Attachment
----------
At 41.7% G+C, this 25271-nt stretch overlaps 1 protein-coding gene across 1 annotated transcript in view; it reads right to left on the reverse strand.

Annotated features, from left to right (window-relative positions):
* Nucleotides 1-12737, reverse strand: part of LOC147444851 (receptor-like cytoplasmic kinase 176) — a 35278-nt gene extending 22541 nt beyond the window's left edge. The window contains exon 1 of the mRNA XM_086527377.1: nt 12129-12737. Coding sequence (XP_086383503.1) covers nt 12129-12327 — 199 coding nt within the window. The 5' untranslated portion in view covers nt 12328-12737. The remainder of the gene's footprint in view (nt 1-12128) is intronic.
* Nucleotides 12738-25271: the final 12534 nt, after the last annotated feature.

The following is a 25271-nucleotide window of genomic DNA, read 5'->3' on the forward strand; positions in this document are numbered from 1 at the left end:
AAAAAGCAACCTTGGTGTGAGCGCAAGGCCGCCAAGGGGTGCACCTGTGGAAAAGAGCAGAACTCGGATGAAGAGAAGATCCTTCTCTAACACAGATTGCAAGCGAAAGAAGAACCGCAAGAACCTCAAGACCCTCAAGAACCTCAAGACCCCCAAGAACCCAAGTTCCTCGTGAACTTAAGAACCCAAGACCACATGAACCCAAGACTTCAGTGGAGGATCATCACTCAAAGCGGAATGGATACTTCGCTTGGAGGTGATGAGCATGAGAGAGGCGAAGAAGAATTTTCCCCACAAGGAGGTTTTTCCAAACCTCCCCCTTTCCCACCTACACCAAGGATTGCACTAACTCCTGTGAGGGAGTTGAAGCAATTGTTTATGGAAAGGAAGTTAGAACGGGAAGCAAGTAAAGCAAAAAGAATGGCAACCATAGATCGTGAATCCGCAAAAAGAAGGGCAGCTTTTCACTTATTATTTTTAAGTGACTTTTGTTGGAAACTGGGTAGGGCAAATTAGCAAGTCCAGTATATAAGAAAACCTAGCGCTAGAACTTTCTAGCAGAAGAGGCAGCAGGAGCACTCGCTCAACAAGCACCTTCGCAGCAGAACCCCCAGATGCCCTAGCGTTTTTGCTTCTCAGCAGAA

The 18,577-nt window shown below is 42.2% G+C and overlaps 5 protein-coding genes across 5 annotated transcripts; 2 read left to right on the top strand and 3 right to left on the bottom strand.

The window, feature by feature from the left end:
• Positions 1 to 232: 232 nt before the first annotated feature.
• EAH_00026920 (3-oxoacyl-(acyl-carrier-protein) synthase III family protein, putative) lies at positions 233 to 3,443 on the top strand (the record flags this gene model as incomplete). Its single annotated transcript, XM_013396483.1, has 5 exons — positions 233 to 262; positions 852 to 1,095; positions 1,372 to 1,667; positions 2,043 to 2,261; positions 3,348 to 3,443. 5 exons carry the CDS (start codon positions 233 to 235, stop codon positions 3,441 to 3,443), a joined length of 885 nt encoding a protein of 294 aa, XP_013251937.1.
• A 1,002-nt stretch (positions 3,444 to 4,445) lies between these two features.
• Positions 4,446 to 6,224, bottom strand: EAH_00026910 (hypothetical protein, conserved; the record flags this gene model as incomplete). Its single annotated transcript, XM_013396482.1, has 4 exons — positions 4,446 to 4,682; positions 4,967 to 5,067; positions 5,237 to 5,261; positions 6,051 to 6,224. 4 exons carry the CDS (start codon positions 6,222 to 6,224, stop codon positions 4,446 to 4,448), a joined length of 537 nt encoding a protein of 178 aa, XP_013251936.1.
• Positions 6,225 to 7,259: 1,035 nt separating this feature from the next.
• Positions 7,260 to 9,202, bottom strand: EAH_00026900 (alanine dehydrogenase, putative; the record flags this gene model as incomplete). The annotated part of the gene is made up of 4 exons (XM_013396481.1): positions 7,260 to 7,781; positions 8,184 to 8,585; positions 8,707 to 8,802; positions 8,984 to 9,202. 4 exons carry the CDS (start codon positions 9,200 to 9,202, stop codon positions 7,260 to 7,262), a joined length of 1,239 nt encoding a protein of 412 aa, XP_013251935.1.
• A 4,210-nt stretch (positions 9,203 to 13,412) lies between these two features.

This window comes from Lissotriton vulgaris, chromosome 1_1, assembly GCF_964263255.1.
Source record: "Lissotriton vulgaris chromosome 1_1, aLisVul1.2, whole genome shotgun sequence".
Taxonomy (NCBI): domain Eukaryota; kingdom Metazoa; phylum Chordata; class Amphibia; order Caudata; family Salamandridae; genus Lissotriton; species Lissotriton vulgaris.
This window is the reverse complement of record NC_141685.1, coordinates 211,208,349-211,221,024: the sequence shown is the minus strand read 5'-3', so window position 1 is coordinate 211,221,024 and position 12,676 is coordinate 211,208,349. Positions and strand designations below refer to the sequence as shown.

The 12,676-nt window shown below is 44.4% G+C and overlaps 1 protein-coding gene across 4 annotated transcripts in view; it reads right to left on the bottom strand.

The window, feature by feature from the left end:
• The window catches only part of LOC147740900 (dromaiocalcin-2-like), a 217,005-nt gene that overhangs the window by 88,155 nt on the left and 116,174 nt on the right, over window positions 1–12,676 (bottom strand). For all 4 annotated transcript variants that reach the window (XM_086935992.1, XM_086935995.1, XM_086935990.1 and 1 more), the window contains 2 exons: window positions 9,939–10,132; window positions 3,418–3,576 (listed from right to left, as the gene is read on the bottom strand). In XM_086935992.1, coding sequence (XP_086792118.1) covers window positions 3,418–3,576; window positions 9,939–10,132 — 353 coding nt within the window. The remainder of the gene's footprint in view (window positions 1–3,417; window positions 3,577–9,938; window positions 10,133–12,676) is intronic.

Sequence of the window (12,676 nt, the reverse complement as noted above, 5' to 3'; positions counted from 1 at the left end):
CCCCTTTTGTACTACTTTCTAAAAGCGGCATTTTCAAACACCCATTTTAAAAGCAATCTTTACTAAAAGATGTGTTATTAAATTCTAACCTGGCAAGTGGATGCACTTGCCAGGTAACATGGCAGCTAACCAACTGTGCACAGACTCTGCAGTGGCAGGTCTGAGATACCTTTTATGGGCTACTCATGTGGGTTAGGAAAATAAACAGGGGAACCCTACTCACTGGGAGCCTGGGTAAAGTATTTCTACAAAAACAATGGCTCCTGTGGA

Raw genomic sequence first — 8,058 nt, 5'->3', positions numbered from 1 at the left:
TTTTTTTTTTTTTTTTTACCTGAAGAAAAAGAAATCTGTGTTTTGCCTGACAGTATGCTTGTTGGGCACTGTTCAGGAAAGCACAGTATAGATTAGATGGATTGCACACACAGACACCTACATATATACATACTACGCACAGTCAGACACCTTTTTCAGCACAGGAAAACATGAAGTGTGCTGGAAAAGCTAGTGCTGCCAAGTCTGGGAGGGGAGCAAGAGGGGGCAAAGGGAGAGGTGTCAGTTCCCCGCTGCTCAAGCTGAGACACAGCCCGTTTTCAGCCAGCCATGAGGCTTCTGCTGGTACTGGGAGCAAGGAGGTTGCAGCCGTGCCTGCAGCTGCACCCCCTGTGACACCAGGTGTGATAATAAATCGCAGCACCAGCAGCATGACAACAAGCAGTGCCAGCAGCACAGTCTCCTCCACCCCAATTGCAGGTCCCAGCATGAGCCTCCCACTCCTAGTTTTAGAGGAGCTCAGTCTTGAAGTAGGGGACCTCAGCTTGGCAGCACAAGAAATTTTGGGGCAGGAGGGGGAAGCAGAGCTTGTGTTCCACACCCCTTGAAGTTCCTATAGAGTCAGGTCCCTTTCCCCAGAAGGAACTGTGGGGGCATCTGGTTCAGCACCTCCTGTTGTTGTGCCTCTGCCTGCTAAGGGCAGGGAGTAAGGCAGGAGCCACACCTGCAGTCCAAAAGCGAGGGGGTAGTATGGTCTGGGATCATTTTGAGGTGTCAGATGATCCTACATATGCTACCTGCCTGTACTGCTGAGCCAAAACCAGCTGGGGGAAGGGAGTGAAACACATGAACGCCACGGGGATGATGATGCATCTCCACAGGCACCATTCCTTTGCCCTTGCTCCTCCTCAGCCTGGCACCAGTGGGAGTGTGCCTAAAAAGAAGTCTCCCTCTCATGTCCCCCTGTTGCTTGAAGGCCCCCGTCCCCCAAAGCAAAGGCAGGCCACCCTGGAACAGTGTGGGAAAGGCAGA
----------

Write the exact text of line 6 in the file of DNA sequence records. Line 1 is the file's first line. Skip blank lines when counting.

AAAAAGCAACCTTGGTGTGAGCGCAAGGCCGCCAAGGGGTGCACCTGTGGAAAAGAGCAGAACTCGGATGAAGAGAAGATCCTTCTCTAACACAGATTGCAAGCGAAAGAAGAACCGCAAGAACCTCAAGACCCTCAAGAACCTCAAGACCCCCAAGAACCCAAGTTCCTCGTGAACTTAAGAACCCAAGACCACATGAACCCAAGACTTCAGTGGAGGATCATCACTCAAAGCGGAATGGATACTTCGCTTGGAGGTGATGAGCATGAGAGAGGCGAAGAAGAATTTTCCCCACAAGGAGGTTTTTCCAAACCTCCCCCTTTCCCACCTACACCAAGGATTGCACTAACTCCTGTGAGGGAGTTGAAGCAATTGTTTATGGAAAGGAAGTTAGAACGGGAAGCAAGTAAAGCAAAAAGAATGGCAACCATAGATCGTGAATCCGCAAAAAGAAGGGCAGCTTTTCACTTATTATTTTTAAGTGACTTTTGTTGGAAACTGGGTAGGGCAAATTAGCAAGTCCAGTATATAAGAAAACCTAGCGCTAGAACTTTCTAGCAGAAGAGGCAGCAGGAGCACTCGCTCAACAAGCACCTTCGCAGCAGAACCCCCAGATGCCCTAGCGTTTTTGCTTCTCAGCAGAA